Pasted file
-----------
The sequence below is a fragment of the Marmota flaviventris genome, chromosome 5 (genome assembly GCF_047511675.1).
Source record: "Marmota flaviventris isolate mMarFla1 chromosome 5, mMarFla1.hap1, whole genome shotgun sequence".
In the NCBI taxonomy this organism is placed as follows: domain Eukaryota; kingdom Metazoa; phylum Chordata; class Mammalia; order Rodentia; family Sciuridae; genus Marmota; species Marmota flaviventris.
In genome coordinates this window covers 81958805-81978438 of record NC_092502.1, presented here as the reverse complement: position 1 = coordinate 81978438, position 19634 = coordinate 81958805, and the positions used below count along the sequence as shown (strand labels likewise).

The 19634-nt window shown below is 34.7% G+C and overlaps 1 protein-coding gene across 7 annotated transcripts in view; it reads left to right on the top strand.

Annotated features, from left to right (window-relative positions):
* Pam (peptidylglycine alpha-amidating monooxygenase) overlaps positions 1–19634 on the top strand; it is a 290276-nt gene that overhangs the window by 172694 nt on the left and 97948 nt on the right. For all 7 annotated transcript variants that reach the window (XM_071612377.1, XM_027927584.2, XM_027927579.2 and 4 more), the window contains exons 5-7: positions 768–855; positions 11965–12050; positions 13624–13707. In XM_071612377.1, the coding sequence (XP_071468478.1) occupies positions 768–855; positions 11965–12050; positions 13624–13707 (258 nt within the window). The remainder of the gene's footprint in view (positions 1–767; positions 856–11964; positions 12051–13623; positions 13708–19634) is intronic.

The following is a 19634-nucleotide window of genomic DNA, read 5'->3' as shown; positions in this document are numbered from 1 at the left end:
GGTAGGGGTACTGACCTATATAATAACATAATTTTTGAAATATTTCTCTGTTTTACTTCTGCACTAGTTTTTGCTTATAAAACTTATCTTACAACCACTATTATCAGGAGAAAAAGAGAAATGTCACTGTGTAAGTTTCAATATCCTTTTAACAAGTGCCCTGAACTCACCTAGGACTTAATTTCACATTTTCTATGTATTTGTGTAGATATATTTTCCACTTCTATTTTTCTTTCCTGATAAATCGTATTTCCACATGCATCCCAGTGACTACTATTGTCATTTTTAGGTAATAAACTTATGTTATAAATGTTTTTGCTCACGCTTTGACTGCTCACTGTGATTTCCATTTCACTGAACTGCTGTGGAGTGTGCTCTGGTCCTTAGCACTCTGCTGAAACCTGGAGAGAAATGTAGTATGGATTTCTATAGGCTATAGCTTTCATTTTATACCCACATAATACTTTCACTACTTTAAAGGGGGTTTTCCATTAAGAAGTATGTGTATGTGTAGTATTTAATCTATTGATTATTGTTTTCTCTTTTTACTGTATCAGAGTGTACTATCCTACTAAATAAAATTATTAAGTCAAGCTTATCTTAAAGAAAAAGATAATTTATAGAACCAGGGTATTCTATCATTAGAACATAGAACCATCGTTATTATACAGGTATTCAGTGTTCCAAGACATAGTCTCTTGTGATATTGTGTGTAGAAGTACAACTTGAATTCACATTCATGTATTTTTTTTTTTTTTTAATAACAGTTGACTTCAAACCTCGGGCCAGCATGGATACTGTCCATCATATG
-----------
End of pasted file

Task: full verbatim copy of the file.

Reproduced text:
The sequence below is a fragment of the Marmota flaviventris genome, chromosome 5 (genome assembly GCF_047511675.1).
Source record: "Marmota flaviventris isolate mMarFla1 chromosome 5, mMarFla1.hap1, whole genome shotgun sequence".
In the NCBI taxonomy this organism is placed as follows: domain Eukaryota; kingdom Metazoa; phylum Chordata; class Mammalia; order Rodentia; family Sciuridae; genus Marmota; species Marmota flaviventris.
In genome coordinates this window covers 81958805-81978438 of record NC_092502.1, presented here as the reverse complement: position 1 = coordinate 81978438, position 19634 = coordinate 81958805, and the positions used below count along the sequence as shown (strand labels likewise).

The 19634-nt window shown below is 34.7% G+C and overlaps 1 protein-coding gene across 7 annotated transcripts in view; it reads left to right on the top strand.

Annotated features, from left to right (window-relative positions):
* Pam (peptidylglycine alpha-amidating monooxygenase) overlaps positions 1–19634 on the top strand; it is a 290276-nt gene that overhangs the window by 172694 nt on the left and 97948 nt on the right. For all 7 annotated transcript variants that reach the window (XM_071612377.1, XM_027927584.2, XM_027927579.2 and 4 more), the window contains exons 5-7: positions 768–855; positions 11965–12050; positions 13624–13707. In XM_071612377.1, the coding sequence (XP_071468478.1) occupies positions 768–855; positions 11965–12050; positions 13624–13707 (258 nt within the window). The remainder of the gene's footprint in view (positions 1–767; positions 856–11964; positions 12051–13623; positions 13708–19634) is intronic.

The following is a 19634-nucleotide window of genomic DNA, read 5'->3' as shown; positions in this document are numbered from 1 at the left end:
GGTAGGGGTACTGACCTATATAATAACATAATTTTTGAAATATTTCTCTGTTTTACTTCTGCACTAGTTTTTGCTTATAAAACTTATCTTACAACCACTATTATCAGGAGAAAAAGAGAAATGTCACTGTGTAAGTTTCAATATCCTTTTAACAAGTGCCCTGAACTCACCTAGGACTTAATTTCACATTTTCTATGTATTTGTGTAGATATATTTTCCACTTCTATTTTTCTTTCCTGATAAATCGTATTTCCACATGCATCCCAGTGACTACTATTGTCATTTTTAGGTAATAAACTTATGTTATAAATGTTTTTGCTCACGCTTTGACTGCTCACTGTGATTTCCATTTCACTGAACTGCTGTGGAGTGTGCTCTGGTCCTTAGCACTCTGCTGAAACCTGGAGAGAAATGTAGTATGGATTTCTATAGGCTATAGCTTTCATTTTATACCCACATAATACTTTCACTACTTTAAAGGGGGTTTTCCATTAAGAAGTATGTGTATGTGTAGTATTTAATCTATTGATTATTGTTTTCTCTTTTTACTGTATCAGAGTGTACTATCCTACTAAATAAAATTATTAAGTCAAGCTTATCTTAAAGAAAAAGATAATTTATAGAACCAGGGTATTCTATCATTAGAACATAGAACCATCGTTATTATACAGGTATTCAGTGTTCCAAGACATAGTCTCTTGTGATATTGTGTGTAGAAGTACAACTTGAATTCACATTCATGTATTTTTTTTTTTTTTTAATAACAGTTGACTTCAAACCTCGGGCCAGCATGGATACTGTCCATCATATG